A Belgian rendition of the Italian sauce, this sabayon is a lightly sweet blanket for a range of desserts. At the Demeyere cookware factory, they served it to us over caramelized pears and crunchy, crumbled Speculoos cookies.
The recipe below is for one portion; simply multiply ingredients by how many people you're serving to scale up. From 4 portions on, add an extra egg-cup of beer. For 6 portions, add only 5 egg yolks and at least 6 egg-cups of beer (one more if it’s not liquid enough). —Food52
egg cup (half the shell of a broken egg) of beer, preferably De Koninck
Add equal parts egg yolks, sugar, and beer to a high-sided, high-quality saucepan off the heat. (If your saucepan doesn't distribute heat evenly, instead put the ingredients in a bowl to go on top of a double boiler.)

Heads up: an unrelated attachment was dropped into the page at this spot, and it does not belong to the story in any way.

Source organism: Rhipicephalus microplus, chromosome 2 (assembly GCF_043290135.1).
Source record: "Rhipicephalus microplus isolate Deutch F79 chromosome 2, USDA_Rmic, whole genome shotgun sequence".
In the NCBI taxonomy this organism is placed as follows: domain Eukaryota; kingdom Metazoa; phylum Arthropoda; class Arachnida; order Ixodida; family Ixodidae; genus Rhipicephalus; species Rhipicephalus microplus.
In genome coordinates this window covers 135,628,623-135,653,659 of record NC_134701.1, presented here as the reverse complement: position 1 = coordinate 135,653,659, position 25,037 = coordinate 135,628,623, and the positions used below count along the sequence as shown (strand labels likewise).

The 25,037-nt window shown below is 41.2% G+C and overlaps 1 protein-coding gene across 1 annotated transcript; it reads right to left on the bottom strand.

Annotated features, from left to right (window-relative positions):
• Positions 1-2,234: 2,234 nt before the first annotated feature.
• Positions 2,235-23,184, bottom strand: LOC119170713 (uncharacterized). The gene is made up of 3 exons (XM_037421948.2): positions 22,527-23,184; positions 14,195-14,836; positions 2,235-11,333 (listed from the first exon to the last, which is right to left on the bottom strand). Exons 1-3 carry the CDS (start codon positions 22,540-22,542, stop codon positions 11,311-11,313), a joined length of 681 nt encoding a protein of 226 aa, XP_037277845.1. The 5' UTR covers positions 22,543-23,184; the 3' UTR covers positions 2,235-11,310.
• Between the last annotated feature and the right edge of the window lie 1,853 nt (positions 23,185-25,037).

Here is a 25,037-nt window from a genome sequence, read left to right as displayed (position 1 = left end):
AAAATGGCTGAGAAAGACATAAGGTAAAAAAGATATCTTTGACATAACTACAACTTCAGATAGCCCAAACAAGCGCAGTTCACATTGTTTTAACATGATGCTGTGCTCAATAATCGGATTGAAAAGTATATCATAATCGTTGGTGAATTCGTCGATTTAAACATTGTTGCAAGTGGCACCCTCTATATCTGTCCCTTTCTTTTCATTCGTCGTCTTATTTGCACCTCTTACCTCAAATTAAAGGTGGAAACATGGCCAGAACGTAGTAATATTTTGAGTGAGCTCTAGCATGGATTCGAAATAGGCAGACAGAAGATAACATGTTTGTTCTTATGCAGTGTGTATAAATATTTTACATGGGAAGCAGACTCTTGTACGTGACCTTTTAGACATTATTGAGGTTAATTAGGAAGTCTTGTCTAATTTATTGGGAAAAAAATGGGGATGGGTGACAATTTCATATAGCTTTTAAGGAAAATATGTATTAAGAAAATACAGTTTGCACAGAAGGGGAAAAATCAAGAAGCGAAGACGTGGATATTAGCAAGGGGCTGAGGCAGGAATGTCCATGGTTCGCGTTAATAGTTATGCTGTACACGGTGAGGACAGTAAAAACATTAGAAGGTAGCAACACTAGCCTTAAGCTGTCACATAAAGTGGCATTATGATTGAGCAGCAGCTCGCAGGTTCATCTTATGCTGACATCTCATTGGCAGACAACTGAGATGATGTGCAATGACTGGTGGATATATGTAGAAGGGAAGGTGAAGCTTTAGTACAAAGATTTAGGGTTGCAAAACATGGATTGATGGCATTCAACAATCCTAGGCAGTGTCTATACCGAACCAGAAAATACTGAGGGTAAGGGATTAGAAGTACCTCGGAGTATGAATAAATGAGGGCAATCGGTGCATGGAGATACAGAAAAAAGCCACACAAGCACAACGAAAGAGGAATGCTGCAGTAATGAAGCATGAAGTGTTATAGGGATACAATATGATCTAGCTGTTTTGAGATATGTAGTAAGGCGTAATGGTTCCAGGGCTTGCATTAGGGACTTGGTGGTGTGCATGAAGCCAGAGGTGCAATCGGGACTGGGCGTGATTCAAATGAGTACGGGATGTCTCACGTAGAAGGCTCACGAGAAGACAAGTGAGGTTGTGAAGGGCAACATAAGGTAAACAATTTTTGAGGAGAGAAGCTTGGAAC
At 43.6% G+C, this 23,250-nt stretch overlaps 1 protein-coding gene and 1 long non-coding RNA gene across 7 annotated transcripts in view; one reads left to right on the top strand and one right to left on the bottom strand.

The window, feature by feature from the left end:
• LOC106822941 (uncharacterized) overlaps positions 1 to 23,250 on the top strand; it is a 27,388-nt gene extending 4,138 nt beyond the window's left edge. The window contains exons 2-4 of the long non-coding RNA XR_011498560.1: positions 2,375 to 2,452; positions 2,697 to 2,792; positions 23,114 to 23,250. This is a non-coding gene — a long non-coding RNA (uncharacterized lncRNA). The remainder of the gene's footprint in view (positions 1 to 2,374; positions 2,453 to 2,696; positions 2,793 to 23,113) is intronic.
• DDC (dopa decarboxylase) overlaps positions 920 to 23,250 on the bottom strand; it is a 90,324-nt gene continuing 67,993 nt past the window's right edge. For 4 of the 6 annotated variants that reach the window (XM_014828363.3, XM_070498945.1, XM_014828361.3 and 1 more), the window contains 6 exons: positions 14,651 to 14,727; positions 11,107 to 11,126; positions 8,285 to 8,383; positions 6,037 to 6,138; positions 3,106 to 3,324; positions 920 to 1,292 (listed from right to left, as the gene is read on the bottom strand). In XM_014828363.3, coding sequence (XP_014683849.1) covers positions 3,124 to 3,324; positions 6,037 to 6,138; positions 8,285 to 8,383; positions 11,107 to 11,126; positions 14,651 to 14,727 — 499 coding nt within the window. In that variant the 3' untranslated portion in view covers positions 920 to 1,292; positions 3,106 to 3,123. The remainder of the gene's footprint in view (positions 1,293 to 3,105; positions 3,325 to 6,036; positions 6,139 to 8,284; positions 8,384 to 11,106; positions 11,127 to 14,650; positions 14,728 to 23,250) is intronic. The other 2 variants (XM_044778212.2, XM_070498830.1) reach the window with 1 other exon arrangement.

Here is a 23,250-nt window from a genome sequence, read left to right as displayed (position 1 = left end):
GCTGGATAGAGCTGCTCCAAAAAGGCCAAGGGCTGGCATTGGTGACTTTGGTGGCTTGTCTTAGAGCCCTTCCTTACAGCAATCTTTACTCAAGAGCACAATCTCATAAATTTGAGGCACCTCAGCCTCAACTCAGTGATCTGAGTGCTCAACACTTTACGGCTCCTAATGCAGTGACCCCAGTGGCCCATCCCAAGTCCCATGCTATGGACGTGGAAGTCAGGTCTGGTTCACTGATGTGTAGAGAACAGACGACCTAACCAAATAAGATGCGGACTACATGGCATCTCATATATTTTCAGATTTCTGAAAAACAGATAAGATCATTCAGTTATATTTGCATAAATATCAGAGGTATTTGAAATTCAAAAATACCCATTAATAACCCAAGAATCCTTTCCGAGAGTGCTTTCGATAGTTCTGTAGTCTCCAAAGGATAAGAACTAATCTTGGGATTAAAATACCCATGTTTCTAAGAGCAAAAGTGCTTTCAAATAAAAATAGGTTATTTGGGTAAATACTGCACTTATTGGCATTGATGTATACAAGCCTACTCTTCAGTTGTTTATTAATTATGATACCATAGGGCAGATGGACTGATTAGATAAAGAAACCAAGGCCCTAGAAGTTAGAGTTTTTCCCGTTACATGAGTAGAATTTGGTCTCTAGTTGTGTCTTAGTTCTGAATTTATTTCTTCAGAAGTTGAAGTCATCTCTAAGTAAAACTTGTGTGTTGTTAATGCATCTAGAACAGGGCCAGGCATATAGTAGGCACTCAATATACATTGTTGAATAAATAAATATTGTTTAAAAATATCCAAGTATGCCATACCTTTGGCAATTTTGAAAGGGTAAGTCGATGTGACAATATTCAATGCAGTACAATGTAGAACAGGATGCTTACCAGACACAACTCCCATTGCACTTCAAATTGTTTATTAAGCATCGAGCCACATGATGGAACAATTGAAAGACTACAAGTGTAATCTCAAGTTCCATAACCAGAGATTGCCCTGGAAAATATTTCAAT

Put the saucepan (or the saucepan with simmering water in it, and the bowl of ingredients on top) on the burner and bring to a simmer, whisking vigorously and constantly and taking care that the mixture never goes above a simmer.
The sabayon is done when it's thick and ribbony and at least doubled in volume (the temperature should reach about 150º F).
Serve the sabayon warm, or continue whisking it off the heat until it cools a bit, but do not let it sit for more than a few minutes.